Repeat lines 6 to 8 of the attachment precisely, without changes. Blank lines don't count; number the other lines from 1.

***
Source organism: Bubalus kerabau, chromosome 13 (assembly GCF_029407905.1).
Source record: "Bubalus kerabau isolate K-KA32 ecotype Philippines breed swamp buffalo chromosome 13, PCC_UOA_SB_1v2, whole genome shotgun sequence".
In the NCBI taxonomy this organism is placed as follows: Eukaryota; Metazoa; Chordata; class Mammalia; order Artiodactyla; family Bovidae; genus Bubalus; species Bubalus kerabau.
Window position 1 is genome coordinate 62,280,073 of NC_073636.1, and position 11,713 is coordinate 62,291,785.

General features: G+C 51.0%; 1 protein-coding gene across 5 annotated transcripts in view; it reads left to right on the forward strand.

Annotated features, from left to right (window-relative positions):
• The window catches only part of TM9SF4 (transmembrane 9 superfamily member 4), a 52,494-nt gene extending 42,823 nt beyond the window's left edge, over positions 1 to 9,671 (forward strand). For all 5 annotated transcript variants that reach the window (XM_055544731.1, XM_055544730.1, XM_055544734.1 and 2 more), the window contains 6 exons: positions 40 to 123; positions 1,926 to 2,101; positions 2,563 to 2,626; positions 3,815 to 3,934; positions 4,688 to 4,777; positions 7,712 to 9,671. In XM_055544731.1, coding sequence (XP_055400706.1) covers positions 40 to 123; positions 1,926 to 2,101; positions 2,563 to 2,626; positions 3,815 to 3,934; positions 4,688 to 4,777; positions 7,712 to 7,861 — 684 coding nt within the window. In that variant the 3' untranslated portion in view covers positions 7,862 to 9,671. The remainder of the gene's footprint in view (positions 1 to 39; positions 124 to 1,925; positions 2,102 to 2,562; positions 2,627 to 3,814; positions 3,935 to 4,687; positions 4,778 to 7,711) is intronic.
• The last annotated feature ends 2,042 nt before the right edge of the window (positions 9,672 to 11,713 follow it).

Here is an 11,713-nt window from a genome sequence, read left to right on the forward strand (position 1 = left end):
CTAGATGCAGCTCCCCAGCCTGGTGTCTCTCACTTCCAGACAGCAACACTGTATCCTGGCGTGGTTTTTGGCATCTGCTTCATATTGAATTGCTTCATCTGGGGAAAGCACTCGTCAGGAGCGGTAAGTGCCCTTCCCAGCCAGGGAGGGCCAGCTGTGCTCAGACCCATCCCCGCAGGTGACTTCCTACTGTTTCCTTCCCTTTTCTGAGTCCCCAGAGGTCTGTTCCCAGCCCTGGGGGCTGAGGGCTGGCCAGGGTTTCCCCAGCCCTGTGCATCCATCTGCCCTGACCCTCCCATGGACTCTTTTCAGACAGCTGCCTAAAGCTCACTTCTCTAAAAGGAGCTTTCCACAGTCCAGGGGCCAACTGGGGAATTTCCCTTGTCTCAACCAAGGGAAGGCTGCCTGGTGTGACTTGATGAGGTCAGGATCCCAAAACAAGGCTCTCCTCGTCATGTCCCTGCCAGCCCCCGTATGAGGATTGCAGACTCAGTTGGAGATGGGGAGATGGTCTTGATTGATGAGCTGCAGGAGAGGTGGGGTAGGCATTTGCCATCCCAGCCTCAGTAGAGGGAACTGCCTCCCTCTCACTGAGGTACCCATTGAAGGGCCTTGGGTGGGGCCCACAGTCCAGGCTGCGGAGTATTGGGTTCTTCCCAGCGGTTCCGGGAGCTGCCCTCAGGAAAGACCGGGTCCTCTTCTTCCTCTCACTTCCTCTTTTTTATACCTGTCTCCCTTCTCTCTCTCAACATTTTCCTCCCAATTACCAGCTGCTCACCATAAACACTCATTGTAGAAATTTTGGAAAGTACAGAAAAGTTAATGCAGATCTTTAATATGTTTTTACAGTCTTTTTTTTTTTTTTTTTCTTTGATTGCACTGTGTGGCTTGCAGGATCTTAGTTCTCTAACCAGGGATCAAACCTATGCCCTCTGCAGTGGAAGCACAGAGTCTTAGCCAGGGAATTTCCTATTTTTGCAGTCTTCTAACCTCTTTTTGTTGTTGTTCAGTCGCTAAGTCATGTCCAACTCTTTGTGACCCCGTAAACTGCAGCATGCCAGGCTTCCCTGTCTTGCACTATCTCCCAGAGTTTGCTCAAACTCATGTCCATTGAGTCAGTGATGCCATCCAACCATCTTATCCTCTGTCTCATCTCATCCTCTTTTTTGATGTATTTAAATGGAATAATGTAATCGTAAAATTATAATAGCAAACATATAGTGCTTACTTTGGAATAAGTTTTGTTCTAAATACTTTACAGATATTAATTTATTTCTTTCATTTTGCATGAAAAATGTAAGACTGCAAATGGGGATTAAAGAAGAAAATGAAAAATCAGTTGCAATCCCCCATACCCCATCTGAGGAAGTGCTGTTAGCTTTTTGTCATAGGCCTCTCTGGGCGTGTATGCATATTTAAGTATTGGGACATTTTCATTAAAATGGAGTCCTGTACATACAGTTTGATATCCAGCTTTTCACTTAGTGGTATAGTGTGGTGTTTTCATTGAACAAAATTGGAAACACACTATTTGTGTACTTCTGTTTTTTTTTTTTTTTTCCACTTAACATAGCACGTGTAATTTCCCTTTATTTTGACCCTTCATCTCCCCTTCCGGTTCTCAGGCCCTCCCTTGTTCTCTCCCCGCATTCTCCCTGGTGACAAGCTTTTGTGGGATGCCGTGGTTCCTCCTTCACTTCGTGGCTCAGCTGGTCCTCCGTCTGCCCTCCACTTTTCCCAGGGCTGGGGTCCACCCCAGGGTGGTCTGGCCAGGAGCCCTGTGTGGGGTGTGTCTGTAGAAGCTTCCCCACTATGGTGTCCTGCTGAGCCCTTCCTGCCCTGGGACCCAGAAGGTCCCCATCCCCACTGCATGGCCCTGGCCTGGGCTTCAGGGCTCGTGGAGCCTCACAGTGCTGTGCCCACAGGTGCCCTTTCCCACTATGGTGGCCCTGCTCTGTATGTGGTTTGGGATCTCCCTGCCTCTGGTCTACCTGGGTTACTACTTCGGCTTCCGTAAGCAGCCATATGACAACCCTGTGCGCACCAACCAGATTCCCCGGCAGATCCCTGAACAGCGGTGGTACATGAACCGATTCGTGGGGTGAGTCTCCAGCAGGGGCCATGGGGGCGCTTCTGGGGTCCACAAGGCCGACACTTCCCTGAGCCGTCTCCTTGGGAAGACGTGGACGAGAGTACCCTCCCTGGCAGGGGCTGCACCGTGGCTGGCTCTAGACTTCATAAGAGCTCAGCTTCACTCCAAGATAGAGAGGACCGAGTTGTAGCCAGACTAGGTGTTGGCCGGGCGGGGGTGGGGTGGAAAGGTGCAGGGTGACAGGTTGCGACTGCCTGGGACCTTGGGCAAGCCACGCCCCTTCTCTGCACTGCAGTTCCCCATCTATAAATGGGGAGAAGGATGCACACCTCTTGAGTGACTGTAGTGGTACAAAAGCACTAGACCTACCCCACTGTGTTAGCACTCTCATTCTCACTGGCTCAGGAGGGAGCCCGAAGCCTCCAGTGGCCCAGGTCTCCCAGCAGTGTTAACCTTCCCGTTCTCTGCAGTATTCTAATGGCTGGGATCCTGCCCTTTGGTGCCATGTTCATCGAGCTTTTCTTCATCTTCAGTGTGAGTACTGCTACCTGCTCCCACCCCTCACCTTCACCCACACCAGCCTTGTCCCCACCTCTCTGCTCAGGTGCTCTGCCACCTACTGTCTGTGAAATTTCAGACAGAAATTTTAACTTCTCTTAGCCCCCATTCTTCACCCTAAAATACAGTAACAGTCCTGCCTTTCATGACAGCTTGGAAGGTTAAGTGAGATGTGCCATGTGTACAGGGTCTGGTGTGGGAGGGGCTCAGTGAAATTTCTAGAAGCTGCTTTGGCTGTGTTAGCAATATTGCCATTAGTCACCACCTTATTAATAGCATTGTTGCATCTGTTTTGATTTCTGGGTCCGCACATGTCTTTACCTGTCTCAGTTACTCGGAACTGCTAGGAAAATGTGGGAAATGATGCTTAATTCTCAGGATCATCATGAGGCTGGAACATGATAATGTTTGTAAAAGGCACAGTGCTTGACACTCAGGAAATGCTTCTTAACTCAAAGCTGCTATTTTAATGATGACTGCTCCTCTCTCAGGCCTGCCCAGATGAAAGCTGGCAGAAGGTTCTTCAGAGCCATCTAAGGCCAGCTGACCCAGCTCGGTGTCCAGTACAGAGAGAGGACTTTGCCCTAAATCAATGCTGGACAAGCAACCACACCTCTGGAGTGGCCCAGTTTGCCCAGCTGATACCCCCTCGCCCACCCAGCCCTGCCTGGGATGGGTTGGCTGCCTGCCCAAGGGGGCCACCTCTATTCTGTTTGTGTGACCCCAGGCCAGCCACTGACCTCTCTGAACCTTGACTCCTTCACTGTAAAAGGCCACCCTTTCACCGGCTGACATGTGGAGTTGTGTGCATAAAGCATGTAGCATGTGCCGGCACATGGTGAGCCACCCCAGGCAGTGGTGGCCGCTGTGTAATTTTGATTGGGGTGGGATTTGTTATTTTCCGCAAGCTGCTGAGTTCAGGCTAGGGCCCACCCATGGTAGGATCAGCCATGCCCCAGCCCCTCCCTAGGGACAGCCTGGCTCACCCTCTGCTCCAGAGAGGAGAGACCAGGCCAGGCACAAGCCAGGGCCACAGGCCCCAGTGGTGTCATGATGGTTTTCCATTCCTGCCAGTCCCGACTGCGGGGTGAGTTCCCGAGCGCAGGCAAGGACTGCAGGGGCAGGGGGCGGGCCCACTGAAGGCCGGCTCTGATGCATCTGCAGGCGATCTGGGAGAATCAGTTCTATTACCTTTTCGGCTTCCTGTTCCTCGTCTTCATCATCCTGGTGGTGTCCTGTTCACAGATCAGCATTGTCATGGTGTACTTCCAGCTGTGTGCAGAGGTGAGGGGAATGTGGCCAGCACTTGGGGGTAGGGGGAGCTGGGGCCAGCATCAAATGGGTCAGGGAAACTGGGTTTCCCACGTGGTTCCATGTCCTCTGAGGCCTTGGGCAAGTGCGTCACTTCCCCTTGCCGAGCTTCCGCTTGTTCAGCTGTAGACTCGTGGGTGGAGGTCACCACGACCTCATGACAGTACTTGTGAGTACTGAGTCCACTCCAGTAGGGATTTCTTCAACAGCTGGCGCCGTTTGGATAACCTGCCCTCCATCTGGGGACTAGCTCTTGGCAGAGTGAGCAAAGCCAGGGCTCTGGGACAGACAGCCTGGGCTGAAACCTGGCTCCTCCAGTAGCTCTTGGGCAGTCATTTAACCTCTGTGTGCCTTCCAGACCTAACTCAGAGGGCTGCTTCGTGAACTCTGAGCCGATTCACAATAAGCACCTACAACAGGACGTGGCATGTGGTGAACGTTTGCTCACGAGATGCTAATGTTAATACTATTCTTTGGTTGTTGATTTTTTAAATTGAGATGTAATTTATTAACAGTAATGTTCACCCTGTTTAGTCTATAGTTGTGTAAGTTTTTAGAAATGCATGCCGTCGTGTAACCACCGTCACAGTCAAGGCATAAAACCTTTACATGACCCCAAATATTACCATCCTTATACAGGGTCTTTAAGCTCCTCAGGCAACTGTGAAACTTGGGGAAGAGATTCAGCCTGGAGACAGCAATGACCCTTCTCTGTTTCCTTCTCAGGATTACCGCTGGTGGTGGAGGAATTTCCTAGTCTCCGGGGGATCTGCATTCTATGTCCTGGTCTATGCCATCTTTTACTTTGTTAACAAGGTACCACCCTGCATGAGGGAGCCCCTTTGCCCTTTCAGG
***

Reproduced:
Annotated features, from left to right (window-relative positions):
• The window catches only part of TM9SF4 (transmembrane 9 superfamily member 4), a 52,494-nt gene extending 42,823 nt beyond the window's left edge, over positions 1 to 9,671 (forward strand). For all 5 annotated transcript variants that reach the window (XM_055544731.1, XM_055544730.1, XM_055544734.1 and 2 more), the window contains 6 exons: positions 40 to 123; positions 1,926 to 2,101; positions 2,563 to 2,626; positions 3,815 to 3,934; positions 4,688 to 4,777; positions 7,712 to 9,671. In XM_055544731.1, coding sequence (XP_055400706.1) covers positions 40 to 123; positions 1,926 to 2,101; positions 2,563 to 2,626; positions 3,815 to 3,934; positions 4,688 to 4,777; positions 7,712 to 7,861 — 684 coding nt within the window. In that variant the 3' untranslated portion in view covers positions 7,862 to 9,671. The remainder of the gene's footprint in view (positions 1 to 39; positions 124 to 1,925; positions 2,102 to 2,562; positions 2,627 to 3,814; positions 3,935 to 4,687; positions 4,778 to 7,711) is intronic.
• The last annotated feature ends 2,042 nt before the right edge of the window (positions 9,672 to 11,713 follow it).